Consumerization of IT - good, bad, or just the way things are now?

You used to be able to debate if the consumerization of IT would happen, now we're left to wonder if it was good or bad or just a fact of life.

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According to a report by CIO.com, next week's CEBIT show in Germany will see the return of a number of consumer technology makers. CEBIT is generally a professional IT-oriented show and many consumer device manufacturers abandoned the show in favor of Germany's more gadget and end user focused IFA show. However, the consumer device presence during CEBIT this year will be bigger than in recent memory.

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One of the trends that can be cited for this is the computerization of IT and workplace technology. The phrase computerization of IT has been floating around for the past two or three years. Initially it had a somewhat derogatory and dismissive meaning, describing organizations that were allowing consumer devices and online services like iPhones and Twitter to find accepting homes in a business environment (either explicitly or unintentionally).

A lot has changed in the past few years. Keeping the consumer-type technologies out of the workplace simply isn't feasible these days. The sheer number of devices in employee hands, many of which include their own access to the Internet, makes policing the situation a constant maddening task at best. In fact, it's more apt to simply be unrealistic or impossible. Certainly in today's economy where IT departments are being asked to do more with less, it seems like a waste of needed resources.

As a result many organizations have tolerated the fact that the computerization of IT has already occurred (or is in the process of occurring). Some have even embraced the fact and used it to their advantage by actively encouraging users to bring their own smartphones, iPads, and even PCs into the workplace. After all, it keeps the employees happy, saves money, and gives IT some hope of keeping track of what devices are being used and how. That approach may even help IT managers head off potential threats by enabling secure access to resource on employee devices.

Even through I'm firmly in the camp that this is what the technology landscape of today and tomorrow looks like for most organizations, I can't help but wonder if it's overall good or bad for the business of IT.

On one hand, it can reduce overall expenditures while opening up mobile access to a wider segment of the workforce. As the current generation of mobile platforms (iOS, Android, BlackBerry/QNX, webOS, and maybe even Windows Phone 7) develop and become more robust, they are offering workers ways to accomplish both new and existing tasks in innovative ways – in some professions like healthcare and education, those new ways of doing things are revolutionary. The great presence of consumer technology also gives employees a stake and sense of ownership in the technology and corporate resources they use. That can translate into a more comfortable working relationship with IT compared to the old-school us vs. them interaction common in most businesses and schools in the past.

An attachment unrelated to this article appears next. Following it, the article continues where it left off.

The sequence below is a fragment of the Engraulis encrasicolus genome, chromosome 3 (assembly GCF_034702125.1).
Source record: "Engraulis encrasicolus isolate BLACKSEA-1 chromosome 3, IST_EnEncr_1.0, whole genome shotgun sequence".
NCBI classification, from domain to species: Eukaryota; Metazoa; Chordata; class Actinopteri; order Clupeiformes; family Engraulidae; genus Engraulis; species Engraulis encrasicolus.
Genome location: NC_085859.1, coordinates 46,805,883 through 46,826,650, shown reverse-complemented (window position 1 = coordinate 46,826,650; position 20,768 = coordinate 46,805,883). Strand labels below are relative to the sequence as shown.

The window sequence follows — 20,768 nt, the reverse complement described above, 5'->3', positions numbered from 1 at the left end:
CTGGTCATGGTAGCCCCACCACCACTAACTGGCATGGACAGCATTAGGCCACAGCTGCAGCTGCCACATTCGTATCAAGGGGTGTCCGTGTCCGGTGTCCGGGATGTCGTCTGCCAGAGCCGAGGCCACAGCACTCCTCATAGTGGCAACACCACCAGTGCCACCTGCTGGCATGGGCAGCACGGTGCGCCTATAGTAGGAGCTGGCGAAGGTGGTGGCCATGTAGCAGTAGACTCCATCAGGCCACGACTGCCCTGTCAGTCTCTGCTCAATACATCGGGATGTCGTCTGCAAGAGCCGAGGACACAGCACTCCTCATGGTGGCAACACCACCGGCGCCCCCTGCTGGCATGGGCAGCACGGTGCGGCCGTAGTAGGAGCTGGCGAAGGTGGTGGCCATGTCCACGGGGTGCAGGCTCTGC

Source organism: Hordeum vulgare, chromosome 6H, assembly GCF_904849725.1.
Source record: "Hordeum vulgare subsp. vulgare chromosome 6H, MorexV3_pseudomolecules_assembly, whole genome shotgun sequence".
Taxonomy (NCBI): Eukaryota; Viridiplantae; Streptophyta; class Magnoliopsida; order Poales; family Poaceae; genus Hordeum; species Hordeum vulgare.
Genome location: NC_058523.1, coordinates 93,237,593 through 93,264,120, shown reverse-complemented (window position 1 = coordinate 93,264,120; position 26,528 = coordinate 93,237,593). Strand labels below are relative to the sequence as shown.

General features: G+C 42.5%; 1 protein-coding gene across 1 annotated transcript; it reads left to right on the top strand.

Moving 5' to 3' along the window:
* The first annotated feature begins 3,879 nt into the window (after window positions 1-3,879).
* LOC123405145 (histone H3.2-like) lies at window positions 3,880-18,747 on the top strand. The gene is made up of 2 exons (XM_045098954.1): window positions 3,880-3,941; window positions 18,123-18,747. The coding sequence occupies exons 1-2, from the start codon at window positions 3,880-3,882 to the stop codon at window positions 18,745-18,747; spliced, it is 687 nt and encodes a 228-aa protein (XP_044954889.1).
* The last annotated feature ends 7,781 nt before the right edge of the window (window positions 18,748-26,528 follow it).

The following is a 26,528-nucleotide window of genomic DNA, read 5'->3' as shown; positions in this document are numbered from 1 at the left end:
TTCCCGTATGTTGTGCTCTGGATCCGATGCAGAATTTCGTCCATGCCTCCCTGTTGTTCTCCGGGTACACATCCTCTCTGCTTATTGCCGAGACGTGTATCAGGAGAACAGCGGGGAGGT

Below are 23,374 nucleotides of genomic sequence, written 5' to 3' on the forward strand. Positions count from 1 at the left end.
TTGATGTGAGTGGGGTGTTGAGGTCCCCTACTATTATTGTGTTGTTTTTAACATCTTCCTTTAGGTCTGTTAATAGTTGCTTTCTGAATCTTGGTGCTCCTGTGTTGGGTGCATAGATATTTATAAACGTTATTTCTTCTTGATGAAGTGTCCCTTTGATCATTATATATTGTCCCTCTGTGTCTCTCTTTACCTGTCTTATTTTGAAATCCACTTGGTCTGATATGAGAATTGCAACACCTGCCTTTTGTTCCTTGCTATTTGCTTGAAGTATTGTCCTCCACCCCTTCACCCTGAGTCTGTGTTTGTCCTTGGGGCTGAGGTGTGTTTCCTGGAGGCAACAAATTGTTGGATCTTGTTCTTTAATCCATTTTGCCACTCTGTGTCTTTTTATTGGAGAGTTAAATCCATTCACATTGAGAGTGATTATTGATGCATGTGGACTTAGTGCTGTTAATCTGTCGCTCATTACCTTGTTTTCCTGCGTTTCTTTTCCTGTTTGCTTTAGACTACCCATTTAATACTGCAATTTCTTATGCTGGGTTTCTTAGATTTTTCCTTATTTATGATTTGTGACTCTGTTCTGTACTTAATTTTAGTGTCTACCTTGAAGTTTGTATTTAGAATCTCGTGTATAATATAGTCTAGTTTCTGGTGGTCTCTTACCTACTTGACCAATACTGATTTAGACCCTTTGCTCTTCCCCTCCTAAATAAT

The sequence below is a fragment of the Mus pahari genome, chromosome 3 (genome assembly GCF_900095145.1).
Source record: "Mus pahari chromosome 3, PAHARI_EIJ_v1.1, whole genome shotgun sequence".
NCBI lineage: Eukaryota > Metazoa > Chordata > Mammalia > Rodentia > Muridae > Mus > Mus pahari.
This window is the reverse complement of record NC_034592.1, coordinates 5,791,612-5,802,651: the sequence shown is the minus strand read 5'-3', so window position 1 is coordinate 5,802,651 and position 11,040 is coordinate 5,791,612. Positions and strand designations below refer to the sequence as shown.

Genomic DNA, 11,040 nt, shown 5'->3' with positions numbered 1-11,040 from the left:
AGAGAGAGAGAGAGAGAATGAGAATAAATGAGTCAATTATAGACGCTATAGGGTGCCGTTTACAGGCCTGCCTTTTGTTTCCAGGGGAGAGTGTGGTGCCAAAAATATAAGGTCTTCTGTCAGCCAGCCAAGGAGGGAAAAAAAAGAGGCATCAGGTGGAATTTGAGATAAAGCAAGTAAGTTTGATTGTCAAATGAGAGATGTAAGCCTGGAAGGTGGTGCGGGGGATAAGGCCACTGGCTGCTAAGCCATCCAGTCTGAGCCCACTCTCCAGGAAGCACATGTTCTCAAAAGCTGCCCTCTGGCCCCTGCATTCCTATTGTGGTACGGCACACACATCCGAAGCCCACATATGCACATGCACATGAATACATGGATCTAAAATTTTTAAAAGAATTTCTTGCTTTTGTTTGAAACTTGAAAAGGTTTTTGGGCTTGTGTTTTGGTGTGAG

On the other hand, IT's role has significantly changed. CIOs and everyone under them must deal with a ever widening range of technologies, some of which aren't easy to secure or support. Mobile technology in itself poses risks even when IT is firmly in charge. While there are all those new ways technology empowers users, IT generally needs to figure out what those ways are and make them happen (or at least understand them in case something goes wrong).

As with many things in life, the computerization of IT isn't black and white, good or bad. There are some incredible advantages and new risks and demands. One thing is crystal clear: the role of IT has changed dramatically from what it was five years ago. For CIOs and IT managers to be successful in this new era of IT, they will need to fearlessly reexamine much of what has traditionally been accepted as the only way to approach things. Those things may be procurement, project development, user interaction, training, support, and just about everything else. I suspect the ones that will succeed most are those that see these changes as opportunities to innovate rather than dreaded changes that make them long for the good old days.

Ryan Faas writes about personal technology for ITworld. Learn more about Faas' published works and training and consulting services at www.ryanfaas.com. Follow him on Twitter @ryanfaas.

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